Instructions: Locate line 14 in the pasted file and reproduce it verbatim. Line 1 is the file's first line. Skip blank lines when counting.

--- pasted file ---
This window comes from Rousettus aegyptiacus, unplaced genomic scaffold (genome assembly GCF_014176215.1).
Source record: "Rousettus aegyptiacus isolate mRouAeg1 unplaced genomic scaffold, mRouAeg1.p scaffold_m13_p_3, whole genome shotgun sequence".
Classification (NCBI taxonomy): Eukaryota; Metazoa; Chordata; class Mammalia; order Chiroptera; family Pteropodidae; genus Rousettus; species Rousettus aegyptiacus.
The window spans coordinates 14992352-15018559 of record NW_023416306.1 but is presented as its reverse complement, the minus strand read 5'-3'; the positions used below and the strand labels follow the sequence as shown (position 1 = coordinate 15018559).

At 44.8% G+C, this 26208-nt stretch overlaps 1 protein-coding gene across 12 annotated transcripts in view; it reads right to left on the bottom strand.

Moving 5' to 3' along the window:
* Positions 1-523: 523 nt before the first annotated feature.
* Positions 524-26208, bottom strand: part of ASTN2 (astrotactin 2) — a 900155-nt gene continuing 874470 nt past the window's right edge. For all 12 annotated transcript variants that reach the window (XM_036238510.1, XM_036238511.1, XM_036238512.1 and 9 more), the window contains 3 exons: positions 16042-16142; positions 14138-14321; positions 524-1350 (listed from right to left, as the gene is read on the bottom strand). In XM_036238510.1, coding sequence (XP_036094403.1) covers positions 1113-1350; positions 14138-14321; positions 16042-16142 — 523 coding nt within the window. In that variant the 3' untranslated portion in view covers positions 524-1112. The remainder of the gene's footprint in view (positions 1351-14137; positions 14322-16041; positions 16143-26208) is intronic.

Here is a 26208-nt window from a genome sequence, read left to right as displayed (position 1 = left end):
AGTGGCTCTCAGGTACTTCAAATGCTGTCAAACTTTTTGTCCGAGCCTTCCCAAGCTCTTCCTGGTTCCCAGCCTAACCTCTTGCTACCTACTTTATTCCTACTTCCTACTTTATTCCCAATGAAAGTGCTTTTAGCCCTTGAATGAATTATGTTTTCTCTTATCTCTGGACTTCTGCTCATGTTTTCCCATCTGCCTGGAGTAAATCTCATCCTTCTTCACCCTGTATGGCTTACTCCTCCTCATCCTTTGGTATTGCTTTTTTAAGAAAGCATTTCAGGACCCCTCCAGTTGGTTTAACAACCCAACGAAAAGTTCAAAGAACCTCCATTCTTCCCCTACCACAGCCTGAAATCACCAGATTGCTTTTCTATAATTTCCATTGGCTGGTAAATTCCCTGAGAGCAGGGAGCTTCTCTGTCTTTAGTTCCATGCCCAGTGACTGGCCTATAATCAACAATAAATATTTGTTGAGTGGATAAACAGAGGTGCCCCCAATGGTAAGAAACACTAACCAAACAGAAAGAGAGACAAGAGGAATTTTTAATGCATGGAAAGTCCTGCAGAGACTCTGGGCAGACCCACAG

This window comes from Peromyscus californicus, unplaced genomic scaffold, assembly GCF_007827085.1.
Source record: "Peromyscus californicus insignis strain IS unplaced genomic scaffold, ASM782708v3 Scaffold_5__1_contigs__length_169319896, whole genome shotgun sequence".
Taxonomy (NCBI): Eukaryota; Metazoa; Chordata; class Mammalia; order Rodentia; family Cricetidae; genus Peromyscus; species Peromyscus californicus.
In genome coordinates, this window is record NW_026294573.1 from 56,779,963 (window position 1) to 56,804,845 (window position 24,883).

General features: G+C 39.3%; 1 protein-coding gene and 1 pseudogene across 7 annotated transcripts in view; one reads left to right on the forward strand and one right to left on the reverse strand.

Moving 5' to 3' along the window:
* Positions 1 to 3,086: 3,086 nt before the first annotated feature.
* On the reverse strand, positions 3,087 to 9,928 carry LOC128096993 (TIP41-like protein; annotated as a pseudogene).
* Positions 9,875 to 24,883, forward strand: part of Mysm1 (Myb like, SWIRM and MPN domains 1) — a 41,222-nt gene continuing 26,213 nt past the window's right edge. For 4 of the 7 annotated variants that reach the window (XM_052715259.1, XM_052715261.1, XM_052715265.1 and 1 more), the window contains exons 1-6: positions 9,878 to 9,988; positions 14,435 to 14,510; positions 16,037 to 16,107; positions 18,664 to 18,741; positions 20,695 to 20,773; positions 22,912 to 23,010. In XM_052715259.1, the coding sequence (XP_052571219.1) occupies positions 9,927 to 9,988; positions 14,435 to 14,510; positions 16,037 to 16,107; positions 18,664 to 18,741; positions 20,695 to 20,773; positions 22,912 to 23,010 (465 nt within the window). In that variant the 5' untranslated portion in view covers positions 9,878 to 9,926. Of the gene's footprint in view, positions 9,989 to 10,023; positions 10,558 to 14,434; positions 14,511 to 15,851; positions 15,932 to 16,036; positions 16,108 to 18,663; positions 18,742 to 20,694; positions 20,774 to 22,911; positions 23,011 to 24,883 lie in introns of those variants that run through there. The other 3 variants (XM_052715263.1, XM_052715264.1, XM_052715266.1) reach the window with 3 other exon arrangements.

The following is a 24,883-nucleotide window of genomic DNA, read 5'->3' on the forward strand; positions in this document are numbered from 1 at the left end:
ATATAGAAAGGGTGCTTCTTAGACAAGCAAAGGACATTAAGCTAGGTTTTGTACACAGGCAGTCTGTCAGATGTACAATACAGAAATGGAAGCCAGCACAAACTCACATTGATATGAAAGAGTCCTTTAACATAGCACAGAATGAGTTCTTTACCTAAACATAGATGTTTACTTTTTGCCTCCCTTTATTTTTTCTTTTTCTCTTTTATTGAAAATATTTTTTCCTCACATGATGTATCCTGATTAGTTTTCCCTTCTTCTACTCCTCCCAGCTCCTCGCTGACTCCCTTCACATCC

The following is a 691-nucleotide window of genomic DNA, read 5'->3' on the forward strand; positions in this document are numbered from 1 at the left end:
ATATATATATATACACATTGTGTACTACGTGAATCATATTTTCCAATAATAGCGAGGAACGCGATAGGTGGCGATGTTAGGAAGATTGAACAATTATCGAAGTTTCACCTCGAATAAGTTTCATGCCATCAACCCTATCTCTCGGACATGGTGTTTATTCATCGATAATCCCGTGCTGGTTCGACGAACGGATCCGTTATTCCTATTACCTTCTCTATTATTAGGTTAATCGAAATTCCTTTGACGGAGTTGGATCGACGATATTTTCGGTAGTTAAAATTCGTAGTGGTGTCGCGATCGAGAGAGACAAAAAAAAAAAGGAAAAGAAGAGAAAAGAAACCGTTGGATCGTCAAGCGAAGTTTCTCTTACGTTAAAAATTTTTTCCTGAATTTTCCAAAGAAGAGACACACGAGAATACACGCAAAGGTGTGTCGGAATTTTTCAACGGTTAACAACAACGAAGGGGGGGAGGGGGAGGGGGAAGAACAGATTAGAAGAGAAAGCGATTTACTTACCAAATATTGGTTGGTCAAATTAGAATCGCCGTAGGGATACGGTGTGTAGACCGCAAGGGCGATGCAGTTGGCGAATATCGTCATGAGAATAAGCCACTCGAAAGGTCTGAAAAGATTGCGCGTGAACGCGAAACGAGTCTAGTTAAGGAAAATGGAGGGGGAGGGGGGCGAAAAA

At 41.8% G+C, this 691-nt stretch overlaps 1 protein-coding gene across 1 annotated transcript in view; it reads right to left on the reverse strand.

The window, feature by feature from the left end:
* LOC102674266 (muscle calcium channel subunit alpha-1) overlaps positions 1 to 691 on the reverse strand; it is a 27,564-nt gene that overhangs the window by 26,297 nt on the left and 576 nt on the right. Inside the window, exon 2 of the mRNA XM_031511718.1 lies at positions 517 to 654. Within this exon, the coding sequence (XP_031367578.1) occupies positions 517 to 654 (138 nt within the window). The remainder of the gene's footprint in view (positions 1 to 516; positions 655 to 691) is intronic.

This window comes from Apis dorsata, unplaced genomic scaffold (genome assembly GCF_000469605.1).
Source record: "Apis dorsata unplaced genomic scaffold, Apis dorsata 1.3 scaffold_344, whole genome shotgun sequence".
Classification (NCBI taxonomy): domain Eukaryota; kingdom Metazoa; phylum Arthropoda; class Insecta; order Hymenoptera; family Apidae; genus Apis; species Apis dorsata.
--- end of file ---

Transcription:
In genome coordinates, this window is record NW_026294573.1 from 56,779,963 (window position 1) to 56,804,845 (window position 24,883).